Wilmington woman honored in 2016 Heritage Calendar

Wilmington woman honored in 2016 Heritage Calendar

WILMINGTON, NC (WECT) - AT&T* is honoring a woman with connections to Wilmington in its 2016 edition of "The Heritage Calendar: Celebrating the North Carolina African-American Experience."

The publication features people from North Carolina who have made a lasting impact on communities and individuals in the state and around the world.

"Many extraordinary people, from all walks of life, have built and shaped the state we enjoy today," said Venessa Harrison, president of AT&T North Carolina. "The Heritage Calendar enables us to gratefully recognize the impact which this year's honorees have had on so many lives, while also assuring that their stories are told and preserved to educate and inspire future generations."

Jana Jones Halls, executive director of Wilmington's Blue Ribbon Commission, is being honored in the calendar. She was drawn from the classroom into the world of non-profits from helping children overcome the challenge of poverty in order to be successful academically.

"There's so much need outside of the classroom that has to be addressed for many students to have a chance to be successful," Halls said. "The issue of poverty is so overwhelming."

The class of 2016 represents a wide variety of fields, including education, law, youth services, philanthropy, literature, athletics and space exploration. The 2016 Heritage Calendar's honorees include:

Julius Chambers, James Ferguson and Adam Stein – Founding members of a Charlotte law firm, they championed a series of major civil rights cases in the 1970s, including a landmarks U.S. Supreme Court case regarding school integration.

Dudley Flood – Beginning his education career as a classroom teacher, he became a leader in the efforts to desegregate North Carolina's public schools and has assisted in efforts in 47 other states. In retirement, he remains an active community volunteer, concentrating on education and healthcare issues.

Jana Jones Halls – Helping children overcome the challenge of poverty in order to be successful academically drew this teacher from the classroom into the world of non-profits. Today, she is the Executive Director of Wilmington's Blue Ribbon Commission on the Prevention of Youth Violence.

Joan Higginbotham – An engineer by training, she became an astronaut and is the third African-American woman to fly in space. Following her NASA career, she participated in a project to eradicate malaria in Equatorial Guinea before settling down in North Carolina to guide the community relations efforts of a major home-improvement company.

The late Zora Neale Hurston – Many literature critics consider Hurston one of America's most significant African-American women writers. She called North Carolina "home" for a period at the height of her literary fame when on the faculty of North Carolina Central University, and collaborating with faculty and students at UNC-Chapel Hill.

John Harding Lucas – The Rocky Mount native has been instrumental in building an inclusive, diverse environment for education professionals in North Carolina and around the world. He was a guiding force in the creation of the North Carolina Association of Educators and served as a public school principal, university president, and school board vice chairman.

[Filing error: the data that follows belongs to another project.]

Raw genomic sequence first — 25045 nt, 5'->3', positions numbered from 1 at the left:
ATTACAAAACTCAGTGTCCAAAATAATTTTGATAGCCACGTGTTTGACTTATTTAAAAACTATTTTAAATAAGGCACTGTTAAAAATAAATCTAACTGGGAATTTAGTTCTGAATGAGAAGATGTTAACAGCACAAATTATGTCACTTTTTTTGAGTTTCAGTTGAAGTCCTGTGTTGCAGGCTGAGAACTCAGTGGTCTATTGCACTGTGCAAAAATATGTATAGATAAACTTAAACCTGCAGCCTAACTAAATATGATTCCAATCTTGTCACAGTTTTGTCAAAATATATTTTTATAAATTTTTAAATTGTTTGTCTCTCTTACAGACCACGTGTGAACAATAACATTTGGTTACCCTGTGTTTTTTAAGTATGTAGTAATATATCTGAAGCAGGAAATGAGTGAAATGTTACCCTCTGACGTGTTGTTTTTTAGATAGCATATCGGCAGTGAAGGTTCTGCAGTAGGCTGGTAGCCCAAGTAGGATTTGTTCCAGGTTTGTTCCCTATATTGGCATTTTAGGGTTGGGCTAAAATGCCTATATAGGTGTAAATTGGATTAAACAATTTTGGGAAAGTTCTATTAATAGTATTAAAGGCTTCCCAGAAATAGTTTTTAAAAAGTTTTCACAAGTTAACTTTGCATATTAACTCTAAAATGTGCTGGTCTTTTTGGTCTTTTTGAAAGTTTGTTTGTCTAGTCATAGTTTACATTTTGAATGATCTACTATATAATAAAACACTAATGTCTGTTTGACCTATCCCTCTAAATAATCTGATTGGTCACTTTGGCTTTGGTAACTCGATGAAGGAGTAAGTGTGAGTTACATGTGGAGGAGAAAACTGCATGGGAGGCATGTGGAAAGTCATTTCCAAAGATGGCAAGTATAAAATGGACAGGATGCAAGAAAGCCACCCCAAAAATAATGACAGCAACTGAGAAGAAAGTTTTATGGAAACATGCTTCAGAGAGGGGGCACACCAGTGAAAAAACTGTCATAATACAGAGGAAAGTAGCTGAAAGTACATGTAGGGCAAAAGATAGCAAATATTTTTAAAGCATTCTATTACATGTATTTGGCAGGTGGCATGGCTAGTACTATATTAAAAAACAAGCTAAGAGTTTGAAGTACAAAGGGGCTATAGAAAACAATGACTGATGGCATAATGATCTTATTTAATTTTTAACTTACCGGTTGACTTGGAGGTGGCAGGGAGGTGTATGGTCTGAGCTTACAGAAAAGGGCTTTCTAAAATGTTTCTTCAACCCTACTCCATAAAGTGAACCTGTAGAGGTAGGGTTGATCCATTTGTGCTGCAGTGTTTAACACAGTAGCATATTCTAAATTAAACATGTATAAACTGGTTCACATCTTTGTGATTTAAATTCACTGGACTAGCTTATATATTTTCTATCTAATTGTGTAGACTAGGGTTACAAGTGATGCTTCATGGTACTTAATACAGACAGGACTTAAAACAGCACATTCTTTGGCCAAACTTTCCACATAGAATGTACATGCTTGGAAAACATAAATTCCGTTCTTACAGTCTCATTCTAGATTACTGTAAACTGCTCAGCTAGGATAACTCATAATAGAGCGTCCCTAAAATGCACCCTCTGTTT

The late Moses "Bicycle Man" Mathis and Ann Mathis – The Bicycle Man spent 25 years on a labor of love – collecting, repairing and donating bicycles to children in need. His wife continued the project after his death and expanded the initiative to include education programs to encourage children to improve their grades.

Ruth Revels – The native of Robeson County has spent her life working to build understanding and unity among all ethnicities. As a teacher, she sought to create an inclusive learning experience for all students.

The late Mary Duke Biddle Trent Semans – A philanthropist, she helped ensure that the Duke Endowment, a private foundation created by her great-uncle, faithfully executed its mission of supporting higher education, health care and children's' welfare in the Carolinas. She had a particular concern for health care for African-Americans, and was one of the first two women elected to the Durham City Council, having run on a platform of black voter registration.

Sylvia Sprinkle-Hamlin – A Winston-Salem native, she is the Director of the Forsyth County Public Library. While she enjoys many types of literature, a focus throughout her career has been supporting works by African-American authors or which deal with African-American culture or history.

Cleon Thompson – A biologist by training, he moved from student to chancellor at two universities over the span of a 49-year career in higher education. Thought the years, he was a constant voice calling for racial integration and equal opportunity for all.

The late LeRoy Walker – The first African-American president of the United States Olympic Committee, he left a legacy of more than four decades of service at North Carolina Central University – first as an acclaimed coach and then as Chancellor. During his time at NCCU, he coached 40 national champions and 12 Olympians.

The School of Media and Journalism at UNC-Chapel Hill, the North Carolina Department of Public Instruction, PNC Bank, The News & Observer, Capitol Broadcasting Company/WRAL-TV and Sheraton Raleigh Hotel serve as primary supporters on The Heritage Calendar project.

To download an electronic copy of the calendar, go to http://ncheritagecalendar.com/2016calendar/

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